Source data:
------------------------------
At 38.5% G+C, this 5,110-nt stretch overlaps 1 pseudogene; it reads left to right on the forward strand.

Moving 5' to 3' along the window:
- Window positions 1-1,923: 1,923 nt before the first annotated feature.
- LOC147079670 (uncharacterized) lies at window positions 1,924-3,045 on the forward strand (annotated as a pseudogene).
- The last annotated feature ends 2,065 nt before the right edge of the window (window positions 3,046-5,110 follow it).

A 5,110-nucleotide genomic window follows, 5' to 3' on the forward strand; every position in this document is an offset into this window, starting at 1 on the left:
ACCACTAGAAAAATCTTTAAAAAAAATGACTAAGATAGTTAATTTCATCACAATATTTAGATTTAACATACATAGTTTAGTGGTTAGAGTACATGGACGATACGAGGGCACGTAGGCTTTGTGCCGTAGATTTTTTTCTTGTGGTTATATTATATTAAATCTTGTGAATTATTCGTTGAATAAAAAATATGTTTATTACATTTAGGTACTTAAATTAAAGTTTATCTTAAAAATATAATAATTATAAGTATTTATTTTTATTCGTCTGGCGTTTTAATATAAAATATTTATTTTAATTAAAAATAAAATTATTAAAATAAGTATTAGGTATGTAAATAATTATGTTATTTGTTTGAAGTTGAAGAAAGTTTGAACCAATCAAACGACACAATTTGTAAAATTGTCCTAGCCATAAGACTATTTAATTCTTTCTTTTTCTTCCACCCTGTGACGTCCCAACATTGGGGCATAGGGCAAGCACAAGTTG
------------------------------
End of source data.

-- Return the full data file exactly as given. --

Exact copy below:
At 38.5% G+C, this 5,110-nt stretch overlaps 1 pseudogene; it reads left to right on the forward strand.

Moving 5' to 3' along the window:
- Window positions 1-1,923: 1,923 nt before the first annotated feature.
- LOC147079670 (uncharacterized) lies at window positions 1,924-3,045 on the forward strand (annotated as a pseudogene).
- The last annotated feature ends 2,065 nt before the right edge of the window (window positions 3,046-5,110 follow it).

A 5,110-nucleotide genomic window follows, 5' to 3' on the forward strand; every position in this document is an offset into this window, starting at 1 on the left:
ACCACTAGAAAAATCTTTAAAAAAAATGACTAAGATAGTTAATTTCATCACAATATTTAGATTTAACATACATAGTTTAGTGGTTAGAGTACATGGACGATACGAGGGCACGTAGGCTTTGTGCCGTAGATTTTTTTCTTGTGGTTATATTATATTAAATCTTGTGAATTATTCGTTGAATAAAAAATATGTTTATTACATTTAGGTACTTAAATTAAAGTTTATCTTAAAAATATAATAATTATAAGTATTTATTTTTATTCGTCTGGCGTTTTAATATAAAATATTTATTTTAATTAAAAATAAAATTATTAAAATAAGTATTAGGTATGTAAATAATTATGTTATTTGTTTGAAGTTGAAGAAAGTTTGAACCAATCAAACGACACAATTTGTAAAATTGTCCTAGCCATAAGACTATTTAATTCTTTCTTTTTCTTCCACCCTGTGACGTCCCAACATTGGGGCATAGGGCAAGCACAAGTTG